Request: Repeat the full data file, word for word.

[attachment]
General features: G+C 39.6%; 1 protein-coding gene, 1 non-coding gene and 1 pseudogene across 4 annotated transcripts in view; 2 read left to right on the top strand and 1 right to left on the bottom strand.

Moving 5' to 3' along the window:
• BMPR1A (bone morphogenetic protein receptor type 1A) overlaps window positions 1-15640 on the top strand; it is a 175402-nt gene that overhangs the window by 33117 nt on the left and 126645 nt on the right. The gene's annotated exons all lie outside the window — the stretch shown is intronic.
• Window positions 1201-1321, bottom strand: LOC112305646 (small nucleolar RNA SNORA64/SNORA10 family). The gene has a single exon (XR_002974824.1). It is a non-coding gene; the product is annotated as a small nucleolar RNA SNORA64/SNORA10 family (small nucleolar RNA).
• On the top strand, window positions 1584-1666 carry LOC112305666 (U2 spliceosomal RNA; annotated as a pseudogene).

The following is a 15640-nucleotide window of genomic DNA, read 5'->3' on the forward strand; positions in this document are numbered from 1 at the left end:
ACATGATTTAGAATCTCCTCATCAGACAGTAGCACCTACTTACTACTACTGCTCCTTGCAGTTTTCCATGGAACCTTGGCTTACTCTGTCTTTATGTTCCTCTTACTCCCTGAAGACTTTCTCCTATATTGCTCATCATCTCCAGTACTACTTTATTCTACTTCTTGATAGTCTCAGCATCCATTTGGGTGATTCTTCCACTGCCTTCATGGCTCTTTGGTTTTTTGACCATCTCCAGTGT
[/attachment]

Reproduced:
General features: G+C 39.6%; 1 protein-coding gene, 1 non-coding gene and 1 pseudogene across 4 annotated transcripts in view; 2 read left to right on the top strand and 1 right to left on the bottom strand.

Moving 5' to 3' along the window:
• BMPR1A (bone morphogenetic protein receptor type 1A) overlaps window positions 1-15640 on the top strand; it is a 175402-nt gene that overhangs the window by 33117 nt on the left and 126645 nt on the right. The gene's annotated exons all lie outside the window — the stretch shown is intronic.
• Window positions 1201-1321, bottom strand: LOC112305646 (small nucleolar RNA SNORA64/SNORA10 family). The gene has a single exon (XR_002974824.1). It is a non-coding gene; the product is annotated as a small nucleolar RNA SNORA64/SNORA10 family (small nucleolar RNA).
• On the top strand, window positions 1584-1666 carry LOC112305666 (U2 spliceosomal RNA; annotated as a pseudogene).

The following is a 15640-nucleotide window of genomic DNA, read 5'->3' on the forward strand; positions in this document are numbered from 1 at the left end:
ACATGATTTAGAATCTCCTCATCAGACAGTAGCACCTACTTACTACTACTGCTCCTTGCAGTTTTCCATGGAACCTTGGCTTACTCTGTCTTTATGTTCCTCTTACTCCCTGAAGACTTTCTCCTATATTGCTCATCATCTCCAGTACTACTTTATTCTACTTCTTGATAGTCTCAGCATCCATTTGGGTGATTCTTCCACTGCCTTCATGGCTCTTTGGTTTTTTGACCATCTCCAGTGT